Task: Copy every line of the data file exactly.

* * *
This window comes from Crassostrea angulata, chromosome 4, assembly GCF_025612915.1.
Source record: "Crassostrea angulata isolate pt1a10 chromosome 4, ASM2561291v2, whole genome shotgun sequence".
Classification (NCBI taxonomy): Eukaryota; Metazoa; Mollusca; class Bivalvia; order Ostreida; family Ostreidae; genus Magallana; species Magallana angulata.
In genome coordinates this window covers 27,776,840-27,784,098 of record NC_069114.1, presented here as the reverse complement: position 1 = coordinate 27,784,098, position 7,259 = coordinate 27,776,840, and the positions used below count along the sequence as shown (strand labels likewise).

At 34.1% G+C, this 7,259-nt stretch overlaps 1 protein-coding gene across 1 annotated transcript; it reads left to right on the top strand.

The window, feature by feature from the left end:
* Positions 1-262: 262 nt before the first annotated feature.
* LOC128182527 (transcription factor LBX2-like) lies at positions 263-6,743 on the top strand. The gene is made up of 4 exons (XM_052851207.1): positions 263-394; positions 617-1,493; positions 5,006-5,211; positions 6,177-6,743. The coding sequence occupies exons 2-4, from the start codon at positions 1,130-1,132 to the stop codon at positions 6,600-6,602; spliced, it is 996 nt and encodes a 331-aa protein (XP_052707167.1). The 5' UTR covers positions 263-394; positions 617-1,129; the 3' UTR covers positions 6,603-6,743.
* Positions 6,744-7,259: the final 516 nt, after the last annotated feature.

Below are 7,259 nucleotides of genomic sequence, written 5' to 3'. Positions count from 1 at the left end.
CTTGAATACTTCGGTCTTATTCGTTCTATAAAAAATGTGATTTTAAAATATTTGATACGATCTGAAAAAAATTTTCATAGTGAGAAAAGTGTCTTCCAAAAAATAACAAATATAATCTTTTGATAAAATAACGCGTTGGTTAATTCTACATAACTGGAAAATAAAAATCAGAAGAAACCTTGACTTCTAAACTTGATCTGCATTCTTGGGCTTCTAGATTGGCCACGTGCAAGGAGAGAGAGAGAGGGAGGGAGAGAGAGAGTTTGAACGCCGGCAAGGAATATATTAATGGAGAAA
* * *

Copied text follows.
This window comes from Crassostrea angulata, chromosome 4, assembly GCF_025612915.1.
Source record: "Crassostrea angulata isolate pt1a10 chromosome 4, ASM2561291v2, whole genome shotgun sequence".
Classification (NCBI taxonomy): Eukaryota; Metazoa; Mollusca; class Bivalvia; order Ostreida; family Ostreidae; genus Magallana; species Magallana angulata.
In genome coordinates this window covers 27,776,840-27,784,098 of record NC_069114.1, presented here as the reverse complement: position 1 = coordinate 27,784,098, position 7,259 = coordinate 27,776,840, and the positions used below count along the sequence as shown (strand labels likewise).

At 34.1% G+C, this 7,259-nt stretch overlaps 1 protein-coding gene across 1 annotated transcript; it reads left to right on the top strand.

The window, feature by feature from the left end:
* Positions 1-262: 262 nt before the first annotated feature.
* LOC128182527 (transcription factor LBX2-like) lies at positions 263-6,743 on the top strand. The gene is made up of 4 exons (XM_052851207.1): positions 263-394; positions 617-1,493; positions 5,006-5,211; positions 6,177-6,743. The coding sequence occupies exons 2-4, from the start codon at positions 1,130-1,132 to the stop codon at positions 6,600-6,602; spliced, it is 996 nt and encodes a 331-aa protein (XP_052707167.1). The 5' UTR covers positions 263-394; positions 617-1,129; the 3' UTR covers positions 6,603-6,743.
* Positions 6,744-7,259: the final 516 nt, after the last annotated feature.

Below are 7,259 nucleotides of genomic sequence, written 5' to 3'. Positions count from 1 at the left end.
CTTGAATACTTCGGTCTTATTCGTTCTATAAAAAATGTGATTTTAAAATATTTGATACGATCTGAAAAAAATTTTCATAGTGAGAAAAGTGTCTTCCAAAAAATAACAAATATAATCTTTTGATAAAATAACGCGTTGGTTAATTCTACATAACTGGAAAATAAAAATCAGAAGAAACCTTGACTTCTAAACTTGATCTGCATTCTTGGGCTTCTAGATTGGCCACGTGCAAGGAGAGAGAGAGAGGGAGGGAGAGAGAGAGTTTGAACGCCGGCAAGGAATATATTAATGGAGAAA